“I have taken note of the apologies that have been extended in Lund, but at a much deeper and visceral appreciation of the call to recognize error and seek forgiveness as we wondered from room to room and confronted our common past,” Archbishop Hebda added. “That confrontation isn’t easy, but it is necessary.”

He upheld the story of the man with the withered hand from the Gospel of Matthew as a scene to consider in approaching ecumenism. Jesus healed the man’s withered hand after the Lord requested him to extend that hand to him.

“It’s only because of the man’s willingness to stretch forward the hand in need of healing and expose it to public sight, the twisted hand that had been the source of his embarrassment, that the hand was healed,” Archbishop Hebda said.

“Our counterparts in Lund made clear we need to stretch forth our withered hand in a way that doesn’t re-ignite the blame game or simply renew old hostilities, but that exposes the past to the light of Christ and allows for a faithful retelling of the narrative,” Archbishop Hebda added.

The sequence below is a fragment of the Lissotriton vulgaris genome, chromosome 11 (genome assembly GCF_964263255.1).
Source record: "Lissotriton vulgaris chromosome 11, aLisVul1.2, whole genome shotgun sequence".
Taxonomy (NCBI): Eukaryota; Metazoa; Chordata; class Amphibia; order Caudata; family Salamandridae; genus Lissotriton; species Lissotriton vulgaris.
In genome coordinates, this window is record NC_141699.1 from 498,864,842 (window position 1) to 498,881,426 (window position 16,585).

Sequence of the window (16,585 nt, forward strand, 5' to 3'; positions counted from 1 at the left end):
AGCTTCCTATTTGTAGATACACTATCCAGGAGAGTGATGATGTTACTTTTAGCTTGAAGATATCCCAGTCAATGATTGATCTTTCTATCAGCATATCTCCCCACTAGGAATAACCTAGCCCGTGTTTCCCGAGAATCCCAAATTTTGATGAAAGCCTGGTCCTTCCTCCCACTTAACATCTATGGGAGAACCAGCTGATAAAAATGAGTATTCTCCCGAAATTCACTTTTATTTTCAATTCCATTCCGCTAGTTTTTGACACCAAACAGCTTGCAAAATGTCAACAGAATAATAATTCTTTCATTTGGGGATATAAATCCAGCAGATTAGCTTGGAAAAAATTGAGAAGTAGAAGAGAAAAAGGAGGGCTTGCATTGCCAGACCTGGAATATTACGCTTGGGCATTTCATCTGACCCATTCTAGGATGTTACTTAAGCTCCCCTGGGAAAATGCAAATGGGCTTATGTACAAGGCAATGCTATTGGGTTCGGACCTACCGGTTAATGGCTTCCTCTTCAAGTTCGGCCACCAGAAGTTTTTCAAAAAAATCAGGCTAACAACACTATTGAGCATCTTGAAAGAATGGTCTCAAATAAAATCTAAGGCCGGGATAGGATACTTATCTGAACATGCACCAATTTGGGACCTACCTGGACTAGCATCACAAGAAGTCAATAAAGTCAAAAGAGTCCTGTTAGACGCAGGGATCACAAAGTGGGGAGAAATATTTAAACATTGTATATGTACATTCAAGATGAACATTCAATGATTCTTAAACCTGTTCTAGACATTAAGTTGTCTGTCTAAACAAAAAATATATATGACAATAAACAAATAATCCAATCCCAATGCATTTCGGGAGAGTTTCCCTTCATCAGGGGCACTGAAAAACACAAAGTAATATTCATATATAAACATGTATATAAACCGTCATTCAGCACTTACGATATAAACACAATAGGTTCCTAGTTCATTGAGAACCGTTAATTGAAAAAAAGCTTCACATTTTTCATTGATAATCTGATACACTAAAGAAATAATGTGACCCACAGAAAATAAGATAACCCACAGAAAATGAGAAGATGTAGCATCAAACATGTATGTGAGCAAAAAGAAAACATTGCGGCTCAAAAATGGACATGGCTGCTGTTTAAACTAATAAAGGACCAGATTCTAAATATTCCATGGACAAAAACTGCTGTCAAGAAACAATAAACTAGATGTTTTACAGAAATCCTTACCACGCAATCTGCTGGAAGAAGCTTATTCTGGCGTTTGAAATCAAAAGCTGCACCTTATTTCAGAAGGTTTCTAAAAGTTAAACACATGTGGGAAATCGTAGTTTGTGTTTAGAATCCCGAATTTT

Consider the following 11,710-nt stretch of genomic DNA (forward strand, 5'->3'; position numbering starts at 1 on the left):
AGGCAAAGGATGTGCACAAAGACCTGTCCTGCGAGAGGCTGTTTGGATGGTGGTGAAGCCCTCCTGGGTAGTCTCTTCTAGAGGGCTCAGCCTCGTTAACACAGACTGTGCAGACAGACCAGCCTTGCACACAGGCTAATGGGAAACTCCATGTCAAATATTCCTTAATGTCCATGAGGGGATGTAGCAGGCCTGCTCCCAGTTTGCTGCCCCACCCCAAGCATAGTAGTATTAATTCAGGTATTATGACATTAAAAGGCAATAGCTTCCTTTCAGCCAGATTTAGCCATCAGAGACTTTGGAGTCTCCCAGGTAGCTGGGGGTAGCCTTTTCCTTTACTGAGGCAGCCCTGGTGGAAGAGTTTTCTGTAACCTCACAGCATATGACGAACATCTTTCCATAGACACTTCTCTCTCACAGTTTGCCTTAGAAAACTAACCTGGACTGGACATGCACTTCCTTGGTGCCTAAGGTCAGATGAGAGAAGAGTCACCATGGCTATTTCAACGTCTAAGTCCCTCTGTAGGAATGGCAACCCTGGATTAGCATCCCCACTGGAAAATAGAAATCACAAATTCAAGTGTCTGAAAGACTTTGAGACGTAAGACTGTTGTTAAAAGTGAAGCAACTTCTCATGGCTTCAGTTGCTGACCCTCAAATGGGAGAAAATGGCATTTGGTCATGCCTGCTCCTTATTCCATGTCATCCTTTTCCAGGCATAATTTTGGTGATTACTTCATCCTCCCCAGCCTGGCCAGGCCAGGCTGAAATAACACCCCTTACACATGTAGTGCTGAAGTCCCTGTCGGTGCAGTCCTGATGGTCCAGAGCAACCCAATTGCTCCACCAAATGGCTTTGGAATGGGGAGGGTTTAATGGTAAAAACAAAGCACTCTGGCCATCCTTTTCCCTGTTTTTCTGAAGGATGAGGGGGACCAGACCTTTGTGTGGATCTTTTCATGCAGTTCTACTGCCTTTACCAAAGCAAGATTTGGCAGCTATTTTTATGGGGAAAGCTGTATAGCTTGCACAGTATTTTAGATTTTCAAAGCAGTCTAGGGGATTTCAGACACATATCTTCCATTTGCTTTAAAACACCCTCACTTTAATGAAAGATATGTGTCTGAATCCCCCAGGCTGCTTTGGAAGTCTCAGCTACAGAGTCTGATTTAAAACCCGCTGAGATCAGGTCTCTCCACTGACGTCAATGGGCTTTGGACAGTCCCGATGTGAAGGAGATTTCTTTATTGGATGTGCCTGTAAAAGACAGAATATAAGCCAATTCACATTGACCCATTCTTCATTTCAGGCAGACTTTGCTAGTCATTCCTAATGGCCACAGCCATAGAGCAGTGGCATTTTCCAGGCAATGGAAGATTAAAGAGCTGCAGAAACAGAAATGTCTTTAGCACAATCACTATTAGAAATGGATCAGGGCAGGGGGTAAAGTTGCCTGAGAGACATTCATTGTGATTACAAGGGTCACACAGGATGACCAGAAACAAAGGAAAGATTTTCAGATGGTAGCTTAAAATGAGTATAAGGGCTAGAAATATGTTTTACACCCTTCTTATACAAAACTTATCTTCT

The archbishop reiterated the point in speaking of Pope Francis’ Jan. 19 visit with a Finland Lutheran delegation. Pope Francis said “true ecumenism is based on a shared conversion to Jesus Christ as our Lord and redeemer,” the archbishop recalled. Archbishop Hebda added that Pope Francis said, “Let us pray more fervently to the Holy Spirit so that we may experience his conversion, which makes reconciliation possible.”

“I share Pope Francis’ conviction that it is that communion of harmony that permits the Holy Spirit to act, that we would be able to find further conversions on points in doctrine and the moral teaching of the Church, and we’ll be able to draw ever closer to full and visible unity,” Archbishop Hebda said.